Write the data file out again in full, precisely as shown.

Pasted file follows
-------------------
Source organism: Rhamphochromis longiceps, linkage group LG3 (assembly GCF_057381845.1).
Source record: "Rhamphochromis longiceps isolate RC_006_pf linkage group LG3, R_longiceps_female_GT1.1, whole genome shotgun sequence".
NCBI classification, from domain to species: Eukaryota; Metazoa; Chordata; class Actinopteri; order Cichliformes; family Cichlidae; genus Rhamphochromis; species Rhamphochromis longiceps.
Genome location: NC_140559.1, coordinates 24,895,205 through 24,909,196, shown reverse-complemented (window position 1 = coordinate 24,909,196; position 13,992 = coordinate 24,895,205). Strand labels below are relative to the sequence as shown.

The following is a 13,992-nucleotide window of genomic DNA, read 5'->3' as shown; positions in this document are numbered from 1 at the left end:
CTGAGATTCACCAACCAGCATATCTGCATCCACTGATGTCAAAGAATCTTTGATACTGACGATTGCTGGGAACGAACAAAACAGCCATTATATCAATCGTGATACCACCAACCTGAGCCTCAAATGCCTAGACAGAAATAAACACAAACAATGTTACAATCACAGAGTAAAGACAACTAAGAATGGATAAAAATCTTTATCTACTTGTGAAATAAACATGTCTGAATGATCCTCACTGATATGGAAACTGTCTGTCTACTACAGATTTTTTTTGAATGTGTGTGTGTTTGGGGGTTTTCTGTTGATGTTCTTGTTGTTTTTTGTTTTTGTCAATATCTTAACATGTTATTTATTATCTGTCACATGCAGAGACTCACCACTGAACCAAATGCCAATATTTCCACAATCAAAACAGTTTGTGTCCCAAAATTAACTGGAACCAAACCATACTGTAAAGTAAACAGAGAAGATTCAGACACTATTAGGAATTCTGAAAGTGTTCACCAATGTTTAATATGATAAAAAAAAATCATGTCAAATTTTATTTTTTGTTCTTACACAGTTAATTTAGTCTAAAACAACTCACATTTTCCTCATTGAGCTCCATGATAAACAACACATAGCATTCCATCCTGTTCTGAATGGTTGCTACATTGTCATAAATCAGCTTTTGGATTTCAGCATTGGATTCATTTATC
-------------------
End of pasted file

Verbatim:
Source organism: Rhamphochromis longiceps, linkage group LG3 (assembly GCF_057381845.1).
Source record: "Rhamphochromis longiceps isolate RC_006_pf linkage group LG3, R_longiceps_female_GT1.1, whole genome shotgun sequence".
NCBI classification, from domain to species: Eukaryota; Metazoa; Chordata; class Actinopteri; order Cichliformes; family Cichlidae; genus Rhamphochromis; species Rhamphochromis longiceps.
Genome location: NC_140559.1, coordinates 24,895,205 through 24,909,196, shown reverse-complemented (window position 1 = coordinate 24,909,196; position 13,992 = coordinate 24,895,205). Strand labels below are relative to the sequence as shown.

The following is a 13,992-nucleotide window of genomic DNA, read 5'->3' as shown; positions in this document are numbered from 1 at the left end:
CTGAGATTCACCAACCAGCATATCTGCATCCACTGATGTCAAAGAATCTTTGATACTGACGATTGCTGGGAACGAACAAAACAGCCATTATATCAATCGTGATACCACCAACCTGAGCCTCAAATGCCTAGACAGAAATAAACACAAACAATGTTACAATCACAGAGTAAAGACAACTAAGAATGGATAAAAATCTTTATCTACTTGTGAAATAAACATGTCTGAATGATCCTCACTGATATGGAAACTGTCTGTCTACTACAGATTTTTTTTGAATGTGTGTGTGTTTGGGGGTTTTCTGTTGATGTTCTTGTTGTTTTTTGTTTTTGTCAATATCTTAACATGTTATTTATTATCTGTCACATGCAGAGACTCACCACTGAACCAAATGCCAATATTTCCACAATCAAAACAGTTTGTGTCCCAAAATTAACTGGAACCAAACCATACTGTAAAGTAAACAGAGAAGATTCAGACACTATTAGGAATTCTGAAAGTGTTCACCAATGTTTAATATGATAAAAAAAAATCATGTCAAATTTTATTTTTTGTTCTTACACAGTTAATTTAGTCTAAAACAACTCACATTTTCCTCATTGAGCTCCATGATAAACAACACATAGCATTCCATCCTGTTCTGAATGGTTGCTACATTGTCATAAATCAGCTTTTGGATTTCAGCATTGGATTCATTTATC